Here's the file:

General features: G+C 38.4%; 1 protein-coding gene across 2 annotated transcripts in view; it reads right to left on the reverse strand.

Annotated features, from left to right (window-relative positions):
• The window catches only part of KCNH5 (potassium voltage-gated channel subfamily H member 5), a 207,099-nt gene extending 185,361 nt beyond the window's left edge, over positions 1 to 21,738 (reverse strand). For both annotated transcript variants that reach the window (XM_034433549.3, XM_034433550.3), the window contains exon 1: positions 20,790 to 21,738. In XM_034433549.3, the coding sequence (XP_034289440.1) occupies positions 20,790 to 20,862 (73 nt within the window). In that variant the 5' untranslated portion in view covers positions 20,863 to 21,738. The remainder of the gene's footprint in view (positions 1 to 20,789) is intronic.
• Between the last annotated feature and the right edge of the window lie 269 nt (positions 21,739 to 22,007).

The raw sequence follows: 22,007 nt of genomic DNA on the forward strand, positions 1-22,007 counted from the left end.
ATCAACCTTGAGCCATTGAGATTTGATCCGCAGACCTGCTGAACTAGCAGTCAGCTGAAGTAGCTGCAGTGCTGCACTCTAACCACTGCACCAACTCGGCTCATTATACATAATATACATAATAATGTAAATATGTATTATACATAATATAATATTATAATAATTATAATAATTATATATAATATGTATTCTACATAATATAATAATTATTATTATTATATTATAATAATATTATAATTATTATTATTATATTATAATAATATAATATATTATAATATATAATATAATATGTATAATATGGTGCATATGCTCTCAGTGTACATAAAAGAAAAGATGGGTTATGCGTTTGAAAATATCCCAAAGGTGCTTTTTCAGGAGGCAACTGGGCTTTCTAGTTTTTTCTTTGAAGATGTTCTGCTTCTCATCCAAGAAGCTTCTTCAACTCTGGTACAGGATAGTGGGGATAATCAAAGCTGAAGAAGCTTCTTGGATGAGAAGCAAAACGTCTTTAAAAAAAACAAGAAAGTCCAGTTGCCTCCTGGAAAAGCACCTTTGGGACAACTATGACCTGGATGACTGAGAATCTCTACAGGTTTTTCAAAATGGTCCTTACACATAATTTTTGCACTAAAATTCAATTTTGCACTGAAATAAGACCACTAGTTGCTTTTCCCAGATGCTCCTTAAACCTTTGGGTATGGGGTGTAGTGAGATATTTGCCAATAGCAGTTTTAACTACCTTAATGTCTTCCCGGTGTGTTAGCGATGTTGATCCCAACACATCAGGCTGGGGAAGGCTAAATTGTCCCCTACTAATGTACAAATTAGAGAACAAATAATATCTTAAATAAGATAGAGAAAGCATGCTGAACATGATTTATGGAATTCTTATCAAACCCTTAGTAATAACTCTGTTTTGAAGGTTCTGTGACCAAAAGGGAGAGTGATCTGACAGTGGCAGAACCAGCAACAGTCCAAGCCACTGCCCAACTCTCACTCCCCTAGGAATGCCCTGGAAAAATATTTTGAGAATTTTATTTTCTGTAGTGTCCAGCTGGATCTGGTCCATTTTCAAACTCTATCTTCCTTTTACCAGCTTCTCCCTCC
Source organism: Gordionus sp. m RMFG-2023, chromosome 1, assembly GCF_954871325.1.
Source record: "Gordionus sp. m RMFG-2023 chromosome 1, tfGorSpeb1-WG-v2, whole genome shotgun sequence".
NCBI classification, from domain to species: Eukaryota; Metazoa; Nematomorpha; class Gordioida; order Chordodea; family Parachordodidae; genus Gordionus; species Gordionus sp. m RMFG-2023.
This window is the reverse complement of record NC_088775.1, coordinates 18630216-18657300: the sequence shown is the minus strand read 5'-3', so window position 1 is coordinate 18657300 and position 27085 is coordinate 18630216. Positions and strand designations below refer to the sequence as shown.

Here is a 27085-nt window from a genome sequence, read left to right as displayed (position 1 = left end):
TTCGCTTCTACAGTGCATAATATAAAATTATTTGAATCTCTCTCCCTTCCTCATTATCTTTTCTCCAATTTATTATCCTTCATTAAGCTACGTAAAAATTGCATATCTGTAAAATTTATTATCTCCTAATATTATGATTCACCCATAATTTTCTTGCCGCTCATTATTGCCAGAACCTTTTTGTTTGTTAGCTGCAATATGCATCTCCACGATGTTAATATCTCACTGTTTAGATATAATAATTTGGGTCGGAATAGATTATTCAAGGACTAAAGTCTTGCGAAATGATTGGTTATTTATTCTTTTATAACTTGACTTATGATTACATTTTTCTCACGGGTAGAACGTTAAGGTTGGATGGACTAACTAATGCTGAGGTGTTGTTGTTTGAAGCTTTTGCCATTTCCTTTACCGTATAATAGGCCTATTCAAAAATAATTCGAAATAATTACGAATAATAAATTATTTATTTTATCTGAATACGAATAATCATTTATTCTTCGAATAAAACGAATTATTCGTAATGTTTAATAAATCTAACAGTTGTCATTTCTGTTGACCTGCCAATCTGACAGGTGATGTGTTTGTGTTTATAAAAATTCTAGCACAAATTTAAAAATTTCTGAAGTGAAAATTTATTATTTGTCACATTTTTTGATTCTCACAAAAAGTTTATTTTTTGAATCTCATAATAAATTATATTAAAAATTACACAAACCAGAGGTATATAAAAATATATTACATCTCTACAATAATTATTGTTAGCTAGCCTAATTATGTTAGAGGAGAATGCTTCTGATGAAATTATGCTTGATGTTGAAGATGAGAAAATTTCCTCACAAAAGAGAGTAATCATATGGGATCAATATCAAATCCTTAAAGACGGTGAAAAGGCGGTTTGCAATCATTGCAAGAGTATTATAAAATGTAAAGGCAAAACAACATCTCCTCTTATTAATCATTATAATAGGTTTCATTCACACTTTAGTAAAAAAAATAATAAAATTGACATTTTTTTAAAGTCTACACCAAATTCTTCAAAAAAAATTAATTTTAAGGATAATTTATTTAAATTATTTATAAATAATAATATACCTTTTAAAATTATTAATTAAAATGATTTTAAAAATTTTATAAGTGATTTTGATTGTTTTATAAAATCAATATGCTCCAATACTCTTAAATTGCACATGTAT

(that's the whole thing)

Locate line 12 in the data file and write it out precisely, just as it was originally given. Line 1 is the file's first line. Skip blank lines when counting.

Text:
TTCGCTTCTACAGTGCATAATATAAAATTATTTGAATCTCTCTCCCTTCCTCATTATCTTTTCTCCAATTTATTATCCTTCATTAAGCTACGTAAAAATTGCATATCTGTAAAATTTATTATCTCCTAATATTATGATTCACCCATAATTTTCTTGCCGCTCATTATTGCCAGAACCTTTTTGTTTGTTAGCTGCAATATGCATCTCCACGATGTTAATATCTCACTGTTTAGATATAATAATTTGGGTCGGAATAGATTATTCAAGGACTAAAGTCTTGCGAAATGATTGGTTATTTATTCTTTTATAACTTGACTTATGATTACATTTTTCTCACGGGTAGAACGTTAAGGTTGGATGGACTAACTAATGCTGAGGTGTTGTTGTTTGAAGCTTTTGCCATTTCCTTTACCGTATAATAGGCCTATTCAAAAATAATTCGAAATAATTACGAATAATAAATTATTTATTTTATCTGAATACGAATAATCATTTATTCTTCGAATAAAACGAATTATTCGTAATGTTTAATAAATCTAACAGTTGTCATTTCTGTTGACCTGCCAATCTGACAGGTGATGTGTTTGTGTTTATAAAAATTCTAGCACAAATTTAAAAATTTCTGAAGTGAAAATTTATTATTTGTCACATTTTTTGATTCTCACAAAAAGTTTATTTTTTGAATCTCATAATAAATTATATTAAAAATTACACAAACCAGAGGTATATAAAAATATATTACATCTCTACAATAATTATTGTTAGCTAGCCTAATTATGTTAGAGGAGAATGCTTCTGATGAAATTATGCTTGATGTTGAAGATGAGAAAATTTCCTCACAAAAGAGAGTAATCATATGGGATCAATATCAAATCCTTAAAGACGGTGAAAAGGCGGTTTGCAATCATTGCAAGAGTATTATAAAATGTAAAGGCAAAACAACATCTCCTCTTATTAATCATTATAATAGGTTTCATTCACACTTTAGTAAAAAAAATAATAAAATTGACATTTTTTTAAAGTCTACACCAAATTCTTCAAAAAAAATTAATTTTAAGGATAATTTATTTAAATTATTTATAAATAATAATATACCTTTTAAAATTATTAATTAAAATGATTTTAAAAATTTTATAAGTGATTTTGATTGTTTTATAAAATCAATATGCTCCAATACTCTTAAATTGCACATGTAT